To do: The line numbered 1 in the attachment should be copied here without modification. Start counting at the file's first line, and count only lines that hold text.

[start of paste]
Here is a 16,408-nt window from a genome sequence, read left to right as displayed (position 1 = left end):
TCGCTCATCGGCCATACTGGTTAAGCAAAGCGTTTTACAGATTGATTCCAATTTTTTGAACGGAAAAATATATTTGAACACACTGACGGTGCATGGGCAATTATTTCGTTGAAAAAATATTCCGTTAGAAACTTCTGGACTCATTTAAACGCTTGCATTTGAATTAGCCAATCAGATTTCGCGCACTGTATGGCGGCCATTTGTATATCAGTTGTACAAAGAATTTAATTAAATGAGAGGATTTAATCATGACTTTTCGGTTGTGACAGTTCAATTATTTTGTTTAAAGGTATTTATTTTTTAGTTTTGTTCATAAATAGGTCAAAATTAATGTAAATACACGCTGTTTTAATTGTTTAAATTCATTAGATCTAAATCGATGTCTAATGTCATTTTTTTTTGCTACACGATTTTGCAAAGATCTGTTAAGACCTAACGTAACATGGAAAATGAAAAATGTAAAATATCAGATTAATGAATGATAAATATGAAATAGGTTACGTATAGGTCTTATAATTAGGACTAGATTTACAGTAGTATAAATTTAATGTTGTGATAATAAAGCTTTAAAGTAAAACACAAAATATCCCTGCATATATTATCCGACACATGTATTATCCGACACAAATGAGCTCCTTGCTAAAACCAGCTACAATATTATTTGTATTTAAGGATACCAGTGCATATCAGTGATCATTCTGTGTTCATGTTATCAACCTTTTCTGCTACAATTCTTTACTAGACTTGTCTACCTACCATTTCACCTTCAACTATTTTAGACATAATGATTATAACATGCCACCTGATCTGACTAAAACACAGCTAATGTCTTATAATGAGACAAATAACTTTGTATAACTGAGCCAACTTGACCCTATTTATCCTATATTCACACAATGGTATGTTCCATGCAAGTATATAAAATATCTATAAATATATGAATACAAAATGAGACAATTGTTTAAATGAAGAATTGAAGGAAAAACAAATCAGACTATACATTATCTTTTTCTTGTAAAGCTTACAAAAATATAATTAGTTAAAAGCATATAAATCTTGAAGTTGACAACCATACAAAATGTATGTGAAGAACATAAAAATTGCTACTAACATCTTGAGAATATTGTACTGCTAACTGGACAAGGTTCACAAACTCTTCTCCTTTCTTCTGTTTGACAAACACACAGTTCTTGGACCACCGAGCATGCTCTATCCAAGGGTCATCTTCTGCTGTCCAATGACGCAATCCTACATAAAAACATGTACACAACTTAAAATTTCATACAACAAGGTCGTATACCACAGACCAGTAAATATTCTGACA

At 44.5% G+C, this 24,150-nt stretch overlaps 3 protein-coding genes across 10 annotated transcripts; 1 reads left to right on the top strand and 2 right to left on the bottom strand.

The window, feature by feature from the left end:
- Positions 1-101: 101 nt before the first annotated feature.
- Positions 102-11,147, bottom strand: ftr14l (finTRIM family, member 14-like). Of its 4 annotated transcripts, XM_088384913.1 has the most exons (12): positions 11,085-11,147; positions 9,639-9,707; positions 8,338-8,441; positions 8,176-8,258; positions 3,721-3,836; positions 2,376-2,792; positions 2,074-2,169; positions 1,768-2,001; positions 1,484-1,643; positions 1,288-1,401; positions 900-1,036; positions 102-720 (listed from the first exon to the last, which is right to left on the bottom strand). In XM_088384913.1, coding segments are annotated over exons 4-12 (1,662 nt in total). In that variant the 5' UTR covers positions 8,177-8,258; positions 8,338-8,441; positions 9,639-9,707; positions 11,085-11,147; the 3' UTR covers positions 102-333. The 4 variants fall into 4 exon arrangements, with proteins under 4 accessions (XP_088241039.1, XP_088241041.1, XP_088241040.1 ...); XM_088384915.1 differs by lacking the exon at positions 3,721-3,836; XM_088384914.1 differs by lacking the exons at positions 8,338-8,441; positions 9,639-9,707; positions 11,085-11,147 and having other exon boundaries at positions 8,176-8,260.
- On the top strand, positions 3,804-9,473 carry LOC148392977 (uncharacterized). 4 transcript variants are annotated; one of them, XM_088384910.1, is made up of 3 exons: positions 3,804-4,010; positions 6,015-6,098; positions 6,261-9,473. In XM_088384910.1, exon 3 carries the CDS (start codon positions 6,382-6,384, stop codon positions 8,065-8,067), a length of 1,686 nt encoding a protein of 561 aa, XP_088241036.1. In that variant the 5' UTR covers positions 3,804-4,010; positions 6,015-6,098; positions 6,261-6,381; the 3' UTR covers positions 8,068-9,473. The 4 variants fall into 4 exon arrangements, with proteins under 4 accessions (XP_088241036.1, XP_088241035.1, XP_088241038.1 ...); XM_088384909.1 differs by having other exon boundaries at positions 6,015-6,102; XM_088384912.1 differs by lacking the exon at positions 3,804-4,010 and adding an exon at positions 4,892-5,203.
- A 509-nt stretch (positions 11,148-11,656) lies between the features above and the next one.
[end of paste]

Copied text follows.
Here is a 16,408-nt window from a genome sequence, read left to right as displayed (position 1 = left end):